It would be hard to imagine a rewarding aesthetic life in which an individual did not have the ability to recognize and gravitate toward the sources of satisfaction. Without this ability, aesthetic life would be no more than a series of haphazard encounters. Through these haphazard encounters, it may well be possible to have aesthetic experiences but certainly not to cultivate them. The discovery of the sources of satisfaction can help us to orient and intensify our future satisfactions. For this reason, the cultivation of taste requires aesthetic self-knowledge.

When a rock band hits it big, early supporters often take a special pride in its success. They take pains to distinguish their support for the group from that of the Johnny-come-latelies. Theirs, they insist, is more authentic because it was achieved without the momentum of wide popular acceptance. Why should it matter? The 'I-knew-them-when' rejoinder is a claim of authenticity, an effort to set the early adopter apart from those who now crowd the concert hall. The fact that the latecomers' appreciation is coincident with popular acceptance increases the possibility that the support is because of popular acceptance (which enhances the status of a preference). Though it might just be that popular acceptance only helped to expose them to the new music, a crowded bandwagon raises a cloud of suspicion.

The joy of discovering a preference can be enhanced when there is little in one's environment encouraging it. Discovery compounds the sense of autonomy, ratifying the intuition that my experience is not something fabricated by cultural or media professionals but rather a substantial encounter of my own. These discovered aesthetic preferences form a kind of inner canon, in which my admiration is intense, personal, almost proprietary. Here, the harmonization of my actual preferences and my knowledge about what I ought to like or what it might be prudent to like plays no great role. But it is precisely this autonomy of taste, this idea that taste is essentially based on the facts of my own experience and beyond the second-guessing of others, that makes inauthentic taste so hard to pin down. The culture victim finds refuge in the authority of personal experience, without ever really having that experience.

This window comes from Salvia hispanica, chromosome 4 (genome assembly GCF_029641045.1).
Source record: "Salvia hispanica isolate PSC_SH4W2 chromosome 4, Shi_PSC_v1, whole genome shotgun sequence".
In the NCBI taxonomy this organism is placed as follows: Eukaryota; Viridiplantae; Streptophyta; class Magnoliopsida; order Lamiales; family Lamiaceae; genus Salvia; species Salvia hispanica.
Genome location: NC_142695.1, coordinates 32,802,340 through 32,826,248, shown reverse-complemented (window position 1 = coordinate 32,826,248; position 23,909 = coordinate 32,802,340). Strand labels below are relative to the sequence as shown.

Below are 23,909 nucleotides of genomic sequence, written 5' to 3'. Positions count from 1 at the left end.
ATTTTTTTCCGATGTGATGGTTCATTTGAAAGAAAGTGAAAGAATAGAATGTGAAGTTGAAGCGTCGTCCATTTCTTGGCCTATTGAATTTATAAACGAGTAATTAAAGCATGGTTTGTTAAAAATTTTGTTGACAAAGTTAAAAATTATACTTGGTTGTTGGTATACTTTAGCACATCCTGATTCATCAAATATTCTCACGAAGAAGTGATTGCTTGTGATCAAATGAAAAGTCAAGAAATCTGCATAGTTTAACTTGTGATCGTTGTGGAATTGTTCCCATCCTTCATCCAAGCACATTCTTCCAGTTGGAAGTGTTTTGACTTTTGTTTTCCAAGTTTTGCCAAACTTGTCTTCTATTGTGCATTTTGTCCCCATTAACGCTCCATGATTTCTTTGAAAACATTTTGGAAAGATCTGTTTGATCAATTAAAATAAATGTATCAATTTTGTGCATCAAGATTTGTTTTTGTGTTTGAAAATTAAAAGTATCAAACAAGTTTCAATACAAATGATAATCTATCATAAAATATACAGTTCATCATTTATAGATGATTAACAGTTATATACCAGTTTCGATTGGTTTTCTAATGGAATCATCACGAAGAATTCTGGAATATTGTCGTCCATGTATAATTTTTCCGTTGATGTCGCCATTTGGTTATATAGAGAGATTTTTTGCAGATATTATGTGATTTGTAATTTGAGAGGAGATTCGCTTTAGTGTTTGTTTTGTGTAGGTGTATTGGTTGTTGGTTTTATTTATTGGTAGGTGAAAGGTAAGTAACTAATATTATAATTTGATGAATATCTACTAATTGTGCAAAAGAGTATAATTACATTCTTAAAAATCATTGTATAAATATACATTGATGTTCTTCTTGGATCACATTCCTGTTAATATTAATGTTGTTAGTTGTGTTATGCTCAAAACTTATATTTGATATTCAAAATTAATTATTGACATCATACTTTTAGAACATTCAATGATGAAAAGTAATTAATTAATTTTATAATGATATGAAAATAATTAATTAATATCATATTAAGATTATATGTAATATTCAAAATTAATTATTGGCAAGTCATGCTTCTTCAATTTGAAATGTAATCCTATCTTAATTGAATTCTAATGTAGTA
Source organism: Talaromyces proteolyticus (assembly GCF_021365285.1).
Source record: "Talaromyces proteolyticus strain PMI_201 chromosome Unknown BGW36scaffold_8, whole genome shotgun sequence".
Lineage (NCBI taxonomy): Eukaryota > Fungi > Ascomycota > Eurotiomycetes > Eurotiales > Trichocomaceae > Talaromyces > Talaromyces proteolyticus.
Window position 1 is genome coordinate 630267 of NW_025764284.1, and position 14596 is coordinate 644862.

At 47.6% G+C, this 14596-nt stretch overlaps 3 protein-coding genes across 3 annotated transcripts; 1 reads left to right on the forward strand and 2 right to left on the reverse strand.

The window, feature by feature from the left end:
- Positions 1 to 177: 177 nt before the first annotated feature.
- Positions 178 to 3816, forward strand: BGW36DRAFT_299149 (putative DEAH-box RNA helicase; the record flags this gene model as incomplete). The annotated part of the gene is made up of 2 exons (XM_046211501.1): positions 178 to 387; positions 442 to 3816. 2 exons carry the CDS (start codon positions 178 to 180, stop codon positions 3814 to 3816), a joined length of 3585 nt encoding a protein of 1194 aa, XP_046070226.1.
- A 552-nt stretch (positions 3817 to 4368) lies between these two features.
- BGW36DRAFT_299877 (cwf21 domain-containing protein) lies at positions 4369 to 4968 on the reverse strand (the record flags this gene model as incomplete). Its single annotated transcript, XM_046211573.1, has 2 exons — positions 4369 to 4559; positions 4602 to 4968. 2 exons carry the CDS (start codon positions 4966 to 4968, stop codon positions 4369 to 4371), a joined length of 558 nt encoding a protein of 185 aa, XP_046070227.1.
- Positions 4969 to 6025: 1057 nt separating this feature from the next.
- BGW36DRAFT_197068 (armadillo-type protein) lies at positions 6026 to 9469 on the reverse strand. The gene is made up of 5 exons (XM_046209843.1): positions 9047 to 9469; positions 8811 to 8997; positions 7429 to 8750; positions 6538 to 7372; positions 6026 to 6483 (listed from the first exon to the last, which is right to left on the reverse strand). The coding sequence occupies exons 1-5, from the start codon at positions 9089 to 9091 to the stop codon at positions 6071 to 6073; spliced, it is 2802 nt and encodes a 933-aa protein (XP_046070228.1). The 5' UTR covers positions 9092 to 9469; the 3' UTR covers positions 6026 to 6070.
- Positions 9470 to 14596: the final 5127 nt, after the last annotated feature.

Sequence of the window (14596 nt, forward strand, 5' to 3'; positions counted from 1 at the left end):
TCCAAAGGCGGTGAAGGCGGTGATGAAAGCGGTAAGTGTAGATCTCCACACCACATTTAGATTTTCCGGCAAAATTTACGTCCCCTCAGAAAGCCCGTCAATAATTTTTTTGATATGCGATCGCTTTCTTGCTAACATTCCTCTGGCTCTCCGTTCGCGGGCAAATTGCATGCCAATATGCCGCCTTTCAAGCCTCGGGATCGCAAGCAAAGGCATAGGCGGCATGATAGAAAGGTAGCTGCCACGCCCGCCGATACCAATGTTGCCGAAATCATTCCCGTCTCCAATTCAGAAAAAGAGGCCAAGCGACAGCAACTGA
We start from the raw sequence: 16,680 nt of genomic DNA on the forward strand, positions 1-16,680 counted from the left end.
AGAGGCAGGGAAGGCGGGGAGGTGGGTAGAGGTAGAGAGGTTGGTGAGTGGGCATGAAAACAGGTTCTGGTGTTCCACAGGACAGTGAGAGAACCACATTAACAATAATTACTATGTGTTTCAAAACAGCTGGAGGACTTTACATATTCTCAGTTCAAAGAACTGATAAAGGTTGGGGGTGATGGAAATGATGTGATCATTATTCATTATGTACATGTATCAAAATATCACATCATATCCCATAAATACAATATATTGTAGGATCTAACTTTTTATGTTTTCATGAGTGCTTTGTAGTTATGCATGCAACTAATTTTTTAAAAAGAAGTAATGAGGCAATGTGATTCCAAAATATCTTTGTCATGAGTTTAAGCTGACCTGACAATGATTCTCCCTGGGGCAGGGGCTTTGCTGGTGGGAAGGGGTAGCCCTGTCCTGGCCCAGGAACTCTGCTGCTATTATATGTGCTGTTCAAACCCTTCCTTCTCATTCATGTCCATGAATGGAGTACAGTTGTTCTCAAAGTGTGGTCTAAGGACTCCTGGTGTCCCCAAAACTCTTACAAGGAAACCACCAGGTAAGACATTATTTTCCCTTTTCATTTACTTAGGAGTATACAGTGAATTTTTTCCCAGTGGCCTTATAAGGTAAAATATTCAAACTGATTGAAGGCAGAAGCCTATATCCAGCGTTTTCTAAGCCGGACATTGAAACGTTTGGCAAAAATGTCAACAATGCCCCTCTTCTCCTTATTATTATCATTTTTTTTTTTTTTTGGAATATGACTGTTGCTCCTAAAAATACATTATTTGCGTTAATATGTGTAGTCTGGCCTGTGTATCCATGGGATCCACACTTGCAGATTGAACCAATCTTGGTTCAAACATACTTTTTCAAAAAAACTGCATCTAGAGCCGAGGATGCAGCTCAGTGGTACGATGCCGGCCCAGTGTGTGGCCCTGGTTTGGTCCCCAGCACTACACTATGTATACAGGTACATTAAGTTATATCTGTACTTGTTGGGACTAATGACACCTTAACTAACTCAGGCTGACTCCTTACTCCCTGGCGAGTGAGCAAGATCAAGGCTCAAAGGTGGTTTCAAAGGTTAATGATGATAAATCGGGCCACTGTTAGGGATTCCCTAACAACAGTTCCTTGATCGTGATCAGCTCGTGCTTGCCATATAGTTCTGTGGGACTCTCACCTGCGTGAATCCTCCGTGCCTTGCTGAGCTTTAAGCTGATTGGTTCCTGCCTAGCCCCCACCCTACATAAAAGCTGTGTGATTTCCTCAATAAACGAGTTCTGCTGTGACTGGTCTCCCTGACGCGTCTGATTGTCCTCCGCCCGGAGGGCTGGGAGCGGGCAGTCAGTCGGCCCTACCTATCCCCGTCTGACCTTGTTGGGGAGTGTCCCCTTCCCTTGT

The difference between acquired taste and discovered taste highlights the notion that aesthetic experience is essentially my own and for myself. Acquired taste is self-forgetting and self-denying. At best, it only becomes a part of my character as it stabilizes gradually among my overall beliefs. In contrast, discovered taste takes the facts of my experience as the point of departure. Whereas the cultivation of taste requires my growing beyond my initial, primitive satisfactions, it does not do so by disregarding them. The implication for art education is that the most valuable thing that I can ever learn is simply what I like. Theories of art education that emphasize disrupting the taste of adolescents, common in universities, are bound to fail, leaving behind confused students with work ahead to set themselves back on track.

The dominance of acquired taste over discovered taste inhibits our attaining an awareness of our own preferences. It sends us into a haze of well-meaning but not often highly satisfying efforts to like what we think we should like. If it is true that intentionally acquired beliefs are difficult to genuinely adopt, then an aesthetic life dominated by acquired taste will be arduous and, given the likelihood of failure, dreary as well. No matter how refined the taste I acquire, a personal canon dominated by acquired taste and relatively devoid of discovered preferences will lack the joy and excitement of personal discovery.

9. Culture Victims

Though advertisers work hard to gain the loyalty of consumers, suggesting that taste is easier formed than changed, much is still wasted in their efforts. We are not perfectly malleable. It is often hard to predict the direction of prevailing taste. Record companies lose money. High flying stars sink back into obscurity. Books are returned to the warehouse for shredding. The routine failure of cultural authority suggests that acquired taste has only a supplementary role to play in an individual's overall taste. It makes our taste suppler, more social, as it helps us respond to the enthusiasm of friends and experts. However, it is by no means the foundation of taste. The latter must be built out of our own encounters. Regardless of the degree to which it is mediated by external opinion and expertise, authentic taste is built from experiences, which are real events in mental life. No matter how much we follow reliable authorities, ultimately they offer only directives for our own experience. As in moral and cognitive life (though for different reasons), taste requires the limit of the role of authority in belief formation. The problem of inauthentic acquired taste shows us that the important role of direct experience is not so much for the sake of the truth or rightness of our convictions as simply their realness.